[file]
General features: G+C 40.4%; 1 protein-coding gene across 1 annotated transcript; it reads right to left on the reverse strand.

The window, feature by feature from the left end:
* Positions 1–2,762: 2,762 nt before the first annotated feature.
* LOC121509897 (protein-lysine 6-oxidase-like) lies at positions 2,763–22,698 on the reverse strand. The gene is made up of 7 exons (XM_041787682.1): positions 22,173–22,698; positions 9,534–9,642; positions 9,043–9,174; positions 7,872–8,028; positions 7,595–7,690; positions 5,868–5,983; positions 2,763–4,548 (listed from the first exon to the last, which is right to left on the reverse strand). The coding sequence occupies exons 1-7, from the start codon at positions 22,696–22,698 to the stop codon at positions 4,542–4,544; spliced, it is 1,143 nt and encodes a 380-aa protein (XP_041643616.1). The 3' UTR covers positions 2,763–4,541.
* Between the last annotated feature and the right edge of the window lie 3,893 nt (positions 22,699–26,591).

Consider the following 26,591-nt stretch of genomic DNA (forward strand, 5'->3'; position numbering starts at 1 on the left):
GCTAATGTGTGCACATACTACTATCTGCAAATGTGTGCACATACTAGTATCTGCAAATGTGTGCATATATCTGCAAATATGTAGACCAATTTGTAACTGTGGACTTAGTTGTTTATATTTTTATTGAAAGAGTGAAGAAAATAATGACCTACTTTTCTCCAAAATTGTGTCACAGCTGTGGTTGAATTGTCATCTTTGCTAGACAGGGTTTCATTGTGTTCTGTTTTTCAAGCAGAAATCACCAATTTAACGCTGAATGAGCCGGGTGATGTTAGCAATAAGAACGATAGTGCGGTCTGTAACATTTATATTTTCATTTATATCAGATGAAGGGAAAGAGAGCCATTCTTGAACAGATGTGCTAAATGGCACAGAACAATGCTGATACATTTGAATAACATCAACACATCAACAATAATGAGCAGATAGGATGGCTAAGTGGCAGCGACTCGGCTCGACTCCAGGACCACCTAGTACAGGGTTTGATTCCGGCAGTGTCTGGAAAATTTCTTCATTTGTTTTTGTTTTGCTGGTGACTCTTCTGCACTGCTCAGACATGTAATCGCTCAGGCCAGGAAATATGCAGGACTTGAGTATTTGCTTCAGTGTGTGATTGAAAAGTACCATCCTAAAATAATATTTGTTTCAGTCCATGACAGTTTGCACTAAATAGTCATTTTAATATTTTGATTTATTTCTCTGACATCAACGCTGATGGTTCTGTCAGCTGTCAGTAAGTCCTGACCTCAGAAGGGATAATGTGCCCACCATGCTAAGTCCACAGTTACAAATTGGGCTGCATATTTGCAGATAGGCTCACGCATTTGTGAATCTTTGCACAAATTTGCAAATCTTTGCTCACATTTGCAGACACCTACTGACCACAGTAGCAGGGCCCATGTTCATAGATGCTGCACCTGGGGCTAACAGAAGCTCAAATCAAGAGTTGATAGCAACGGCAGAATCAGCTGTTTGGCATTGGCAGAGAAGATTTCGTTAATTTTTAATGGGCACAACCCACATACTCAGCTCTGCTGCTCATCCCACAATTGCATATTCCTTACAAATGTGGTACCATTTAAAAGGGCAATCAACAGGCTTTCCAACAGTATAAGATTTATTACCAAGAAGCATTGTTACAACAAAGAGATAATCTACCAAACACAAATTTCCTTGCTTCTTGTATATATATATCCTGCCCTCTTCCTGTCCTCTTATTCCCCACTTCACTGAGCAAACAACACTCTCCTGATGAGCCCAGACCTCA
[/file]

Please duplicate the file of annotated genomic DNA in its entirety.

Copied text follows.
General features: G+C 40.4%; 1 protein-coding gene across 1 annotated transcript; it reads right to left on the reverse strand.

The window, feature by feature from the left end:
* Positions 1–2,762: 2,762 nt before the first annotated feature.
* LOC121509897 (protein-lysine 6-oxidase-like) lies at positions 2,763–22,698 on the reverse strand. The gene is made up of 7 exons (XM_041787682.1): positions 22,173–22,698; positions 9,534–9,642; positions 9,043–9,174; positions 7,872–8,028; positions 7,595–7,690; positions 5,868–5,983; positions 2,763–4,548 (listed from the first exon to the last, which is right to left on the reverse strand). The coding sequence occupies exons 1-7, from the start codon at positions 22,696–22,698 to the stop codon at positions 4,542–4,544; spliced, it is 1,143 nt and encodes a 380-aa protein (XP_041643616.1). The 3' UTR covers positions 2,763–4,541.
* Between the last annotated feature and the right edge of the window lie 3,893 nt (positions 22,699–26,591).

Consider the following 26,591-nt stretch of genomic DNA (forward strand, 5'->3'; position numbering starts at 1 on the left):
GCTAATGTGTGCACATACTACTATCTGCAAATGTGTGCACATACTAGTATCTGCAAATGTGTGCATATATCTGCAAATATGTAGACCAATTTGTAACTGTGGACTTAGTTGTTTATATTTTTATTGAAAGAGTGAAGAAAATAATGACCTACTTTTCTCCAAAATTGTGTCACAGCTGTGGTTGAATTGTCATCTTTGCTAGACAGGGTTTCATTGTGTTCTGTTTTTCAAGCAGAAATCACCAATTTAACGCTGAATGAGCCGGGTGATGTTAGCAATAAGAACGATAGTGCGGTCTGTAACATTTATATTTTCATTTATATCAGATGAAGGGAAAGAGAGCCATTCTTGAACAGATGTGCTAAATGGCACAGAACAATGCTGATACATTTGAATAACATCAACACATCAACAATAATGAGCAGATAGGATGGCTAAGTGGCAGCGACTCGGCTCGACTCCAGGACCACCTAGTACAGGGTTTGATTCCGGCAGTGTCTGGAAAATTTCTTCATTTGTTTTTGTTTTGCTGGTGACTCTTCTGCACTGCTCAGACATGTAATCGCTCAGGCCAGGAAATATGCAGGACTTGAGTATTTGCTTCAGTGTGTGATTGAAAAGTACCATCCTAAAATAATATTTGTTTCAGTCCATGACAGTTTGCACTAAATAGTCATTTTAATATTTTGATTTATTTCTCTGACATCAACGCTGATGGTTCTGTCAGCTGTCAGTAAGTCCTGACCTCAGAAGGGATAATGTGCCCACCATGCTAAGTCCACAGTTACAAATTGGGCTGCATATTTGCAGATAGGCTCACGCATTTGTGAATCTTTGCACAAATTTGCAAATCTTTGCTCACATTTGCAGACACCTACTGACCACAGTAGCAGGGCCCATGTTCATAGATGCTGCACCTGGGGCTAACAGAAGCTCAAATCAAGAGTTGATAGCAACGGCAGAATCAGCTGTTTGGCATTGGCAGAGAAGATTTCGTTAATTTTTAATGGGCACAACCCACATACTCAGCTCTGCTGCTCATCCCACAATTGCATATTCCTTACAAATGTGGTACCATTTAAAAGGGCAATCAACAGGCTTTCCAACAGTATAAGATTTATTACCAAGAAGCATTGTTACAACAAAGAGATAATCTACCAAACACAAATTTCCTTGCTTCTTGTATATATATATCCTGCCCTCTTCCTGTCCTCTTATTCCCCACTTCACTGAGCAAACAACACTCTCCTGATGAGCCCAGACCTCA